Friday, June 09, 2006

What is supply-side economics?

Alan Reynolds takes me to task for writing this:

Some supply-siders like to claim that the distortionary effect of taxes is so large that increasing tax rates reduces tax revenue. Like most economists, I don't find that conclusion credible for most tax hikes, and I doubt Mr. Paulson does either. Yet the supply-siders are right about one thing: Because higher tax rates reduce the size of the tax base, raising taxes generates less revenue than the "static" revenue estimates assumed in Washington would suggest.
Mr. Reynolds thinks the first sentence in this paragraph (from my Wall Street Journal op-ed last week) is an unfair caricature of what supply-siders have added to the policy debate.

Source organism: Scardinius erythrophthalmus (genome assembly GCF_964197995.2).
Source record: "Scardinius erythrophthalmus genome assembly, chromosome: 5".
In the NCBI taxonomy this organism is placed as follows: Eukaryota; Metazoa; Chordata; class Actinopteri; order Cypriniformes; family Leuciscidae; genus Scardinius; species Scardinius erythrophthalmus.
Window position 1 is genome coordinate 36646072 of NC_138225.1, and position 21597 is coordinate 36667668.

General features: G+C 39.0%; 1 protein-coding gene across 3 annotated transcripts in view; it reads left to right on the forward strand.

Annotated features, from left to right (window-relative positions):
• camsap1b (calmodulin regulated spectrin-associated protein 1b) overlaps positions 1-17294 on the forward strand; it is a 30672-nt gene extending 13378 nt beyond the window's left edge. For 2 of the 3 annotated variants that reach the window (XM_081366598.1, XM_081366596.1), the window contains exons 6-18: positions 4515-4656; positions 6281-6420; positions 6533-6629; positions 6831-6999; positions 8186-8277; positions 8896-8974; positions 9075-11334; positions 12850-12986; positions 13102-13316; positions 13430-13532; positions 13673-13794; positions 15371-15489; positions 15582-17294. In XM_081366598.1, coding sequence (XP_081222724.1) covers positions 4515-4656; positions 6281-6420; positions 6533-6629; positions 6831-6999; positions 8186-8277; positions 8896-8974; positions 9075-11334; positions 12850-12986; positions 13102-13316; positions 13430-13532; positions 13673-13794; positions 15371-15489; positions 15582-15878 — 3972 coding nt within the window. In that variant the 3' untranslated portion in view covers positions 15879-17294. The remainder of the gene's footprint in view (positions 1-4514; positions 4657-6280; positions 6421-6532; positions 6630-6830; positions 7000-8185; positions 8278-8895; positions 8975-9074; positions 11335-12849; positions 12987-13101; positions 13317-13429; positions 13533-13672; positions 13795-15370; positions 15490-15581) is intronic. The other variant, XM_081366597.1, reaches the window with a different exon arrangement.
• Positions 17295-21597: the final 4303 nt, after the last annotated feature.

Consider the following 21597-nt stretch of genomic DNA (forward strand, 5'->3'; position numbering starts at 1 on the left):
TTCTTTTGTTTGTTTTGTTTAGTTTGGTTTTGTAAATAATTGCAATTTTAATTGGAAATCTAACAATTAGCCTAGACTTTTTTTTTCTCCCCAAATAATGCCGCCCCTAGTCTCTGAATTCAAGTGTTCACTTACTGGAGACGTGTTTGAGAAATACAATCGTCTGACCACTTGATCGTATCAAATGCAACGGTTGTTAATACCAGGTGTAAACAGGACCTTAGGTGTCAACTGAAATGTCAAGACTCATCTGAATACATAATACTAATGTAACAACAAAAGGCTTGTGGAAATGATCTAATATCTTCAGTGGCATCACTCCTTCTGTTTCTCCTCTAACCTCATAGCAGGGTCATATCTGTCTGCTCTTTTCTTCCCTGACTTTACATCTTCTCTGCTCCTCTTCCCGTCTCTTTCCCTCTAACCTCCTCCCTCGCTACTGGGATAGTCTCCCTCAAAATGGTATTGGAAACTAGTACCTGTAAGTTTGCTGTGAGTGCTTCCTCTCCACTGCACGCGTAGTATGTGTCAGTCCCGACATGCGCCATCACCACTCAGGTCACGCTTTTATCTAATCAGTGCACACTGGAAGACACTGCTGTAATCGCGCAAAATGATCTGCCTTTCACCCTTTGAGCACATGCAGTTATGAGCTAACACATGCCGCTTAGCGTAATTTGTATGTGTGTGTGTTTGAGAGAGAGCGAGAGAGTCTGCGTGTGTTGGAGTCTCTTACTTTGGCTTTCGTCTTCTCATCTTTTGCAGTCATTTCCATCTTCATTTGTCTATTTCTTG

Apparently, Mr Reynolds takes supply-side economics to be the proposition that the tax base shrinks when you tax something. As any passing student in ec 10 can explain, this is true whenever the elasticities of supply and demand for a good are non-zero. By this definition, virtually all economists are supply-siders.

I stand corrected. I am glad we cleared that up.